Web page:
Shareholders, however, generally have more leniency with their pay frequency for their wages. For example, many S corporations pay shareholder wages annually, but you may choose to pay wages more frequently (e.g., quarterly) for tax reporting purposes. 

According to Anthony Martin, CEO and Founder of Choice Mutual, pay frequency ties in with making sure you pay yourself enough, saying:

The frequency of S Corp payroll can be more flexible, especially when you’re the only owner. It can vary—some pay themselves once a week, while others extend it to once a year. You can change up how much to pay yourself since you have the option to use a big end-of-year bonus that can help you meet your reasonable salary amount (deemed by the IRS). 

But, make sure you’re paying yourself an amount that resembles what others in similar industries, education, and work experiences are getting paid to comply with the IRS’ stipulation that you must pay yourself a reasonable amount. It can protect you from paying yourself too low.”

Check with your state before setting a pay frequency to ensure you remain compliant with state pay frequency laws. 

4. Calculate taxes and net payroll

Like with payroll for standard employees, S Corps must calculate and deduct the following from an employee owner’s wages:

And, the business must calculate and contribute employer taxes, including:

As a reminder, Social Security is 6.2% of an employee’s gross taxable wages paid by both the employer and employee. Medicare is 1.45% of gross taxable wages paid by both the employer and employee. Use Publication 15-T to determine the amount of federal income tax to withhold. 

Consider using payroll software to calculate S Corp payroll taxes. The software automatically calculates FICA and federal income taxes based on the pay frequency entered.

Looking for payroll software that can accommodate all of your payroll needs? Take a look at “9 Things to Consider When Choosing Your Payroll Software” to make sure you’re checking every box.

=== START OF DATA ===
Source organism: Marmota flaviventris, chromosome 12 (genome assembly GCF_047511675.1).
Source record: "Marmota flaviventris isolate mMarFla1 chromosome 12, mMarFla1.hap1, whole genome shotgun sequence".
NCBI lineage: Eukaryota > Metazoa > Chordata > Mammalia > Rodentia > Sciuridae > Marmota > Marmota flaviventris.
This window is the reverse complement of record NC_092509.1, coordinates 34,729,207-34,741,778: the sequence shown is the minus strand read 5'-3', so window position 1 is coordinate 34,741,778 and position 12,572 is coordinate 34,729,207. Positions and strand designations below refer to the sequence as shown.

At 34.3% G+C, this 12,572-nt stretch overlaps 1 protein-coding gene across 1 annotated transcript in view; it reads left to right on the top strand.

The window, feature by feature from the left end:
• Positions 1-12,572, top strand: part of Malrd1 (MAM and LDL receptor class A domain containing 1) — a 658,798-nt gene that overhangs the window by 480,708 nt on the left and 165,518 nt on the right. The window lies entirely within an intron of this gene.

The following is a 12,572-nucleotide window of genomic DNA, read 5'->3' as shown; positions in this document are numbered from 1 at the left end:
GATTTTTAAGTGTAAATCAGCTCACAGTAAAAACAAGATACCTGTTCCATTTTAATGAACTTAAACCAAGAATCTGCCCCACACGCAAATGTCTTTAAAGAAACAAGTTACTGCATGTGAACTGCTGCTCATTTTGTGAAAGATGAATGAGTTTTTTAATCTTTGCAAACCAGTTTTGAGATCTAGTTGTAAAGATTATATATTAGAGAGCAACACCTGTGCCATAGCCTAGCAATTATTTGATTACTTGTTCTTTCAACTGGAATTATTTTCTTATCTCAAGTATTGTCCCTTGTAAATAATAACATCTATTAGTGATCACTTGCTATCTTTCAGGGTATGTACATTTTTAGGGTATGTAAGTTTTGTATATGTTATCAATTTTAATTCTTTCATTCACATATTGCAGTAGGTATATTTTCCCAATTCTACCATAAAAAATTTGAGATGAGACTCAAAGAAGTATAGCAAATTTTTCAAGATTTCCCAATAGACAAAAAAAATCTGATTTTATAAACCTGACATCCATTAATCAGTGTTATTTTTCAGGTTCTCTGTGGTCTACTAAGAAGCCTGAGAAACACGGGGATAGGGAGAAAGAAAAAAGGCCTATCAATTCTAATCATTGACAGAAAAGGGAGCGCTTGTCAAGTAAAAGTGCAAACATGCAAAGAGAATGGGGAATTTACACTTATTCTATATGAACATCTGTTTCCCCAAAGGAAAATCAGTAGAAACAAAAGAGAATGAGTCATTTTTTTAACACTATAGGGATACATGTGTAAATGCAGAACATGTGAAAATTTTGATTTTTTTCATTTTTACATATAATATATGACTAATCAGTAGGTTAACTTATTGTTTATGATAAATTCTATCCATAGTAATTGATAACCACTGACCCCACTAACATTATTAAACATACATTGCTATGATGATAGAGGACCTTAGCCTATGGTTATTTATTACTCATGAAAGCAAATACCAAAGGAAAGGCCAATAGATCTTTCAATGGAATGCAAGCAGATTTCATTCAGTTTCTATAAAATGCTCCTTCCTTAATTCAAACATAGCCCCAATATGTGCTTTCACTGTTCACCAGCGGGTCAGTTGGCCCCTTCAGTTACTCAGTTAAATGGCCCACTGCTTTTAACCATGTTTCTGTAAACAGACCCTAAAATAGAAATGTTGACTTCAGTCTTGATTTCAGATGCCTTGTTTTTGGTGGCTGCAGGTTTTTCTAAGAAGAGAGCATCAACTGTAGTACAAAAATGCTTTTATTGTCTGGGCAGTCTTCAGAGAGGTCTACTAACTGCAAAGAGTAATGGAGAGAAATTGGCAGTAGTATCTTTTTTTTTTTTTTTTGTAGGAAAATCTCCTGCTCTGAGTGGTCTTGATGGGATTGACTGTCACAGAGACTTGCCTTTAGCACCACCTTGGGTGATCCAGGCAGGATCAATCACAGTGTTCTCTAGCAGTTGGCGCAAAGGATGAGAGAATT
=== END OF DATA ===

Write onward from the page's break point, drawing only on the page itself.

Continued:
5. File payroll taxes

Because shareholders are employees if they perform work for the business, S Corps must prepare and file payroll taxes. 

Quarterly tax forms include:

  • Form 941, Employer’s Quarterly Federal Tax Return 
  • State unemployment tax forms
  • State income tax forms

And, the shareholder-employee may need to file Form 1040-ES, Estimated Tax for Individuals, to report estimated taxes on additional income not subject to income tax withholding. 

Annual tax forms include:

  • Form 940, Employer’s Annual Federal Unemployment (FUTA) Tax Return
  • Form 944, Employer’s Annual Federal Tax Return (in place of Form 941, if applicable)

The business must also prepare and distribute Form W-2, Wage and Tax Statement, to all shareholder-employees by January 31. And, file Form W-3, Transmittal of Wage and Tax Statements, to the Social Security Administration (SSA) by January 31 with copies of all Forms W-2. 

Nonpayroll wages for S Corps

After setting the salary for shareholder-employees, S Corps also pay other forms of compensation to shareholders. Typically, S Corps refer to these forms of compensation as owners’ draws. But, the term “owner’s draw” encompasses different types of compensation, including:

  • Dividends
  • Disbursements
  • Other forms of compensation in lieu of wages (e.g., housing allowance)

These forms of compensation are not subject to FICA tax because shareholders must pay tax on the funds themselves. Therefore, do not include these forms of payment in payroll for shareholder wages. And, do not include these payments on the shareholder’s Form W-2. 
Instead, shareholders report all other forms of compensation on their annual Schedule K-1 (Form 1120-S), Shareholder’s Share of Income, Deduction, Credits, etc.

This is not intended as legal advice; for more information, please click here.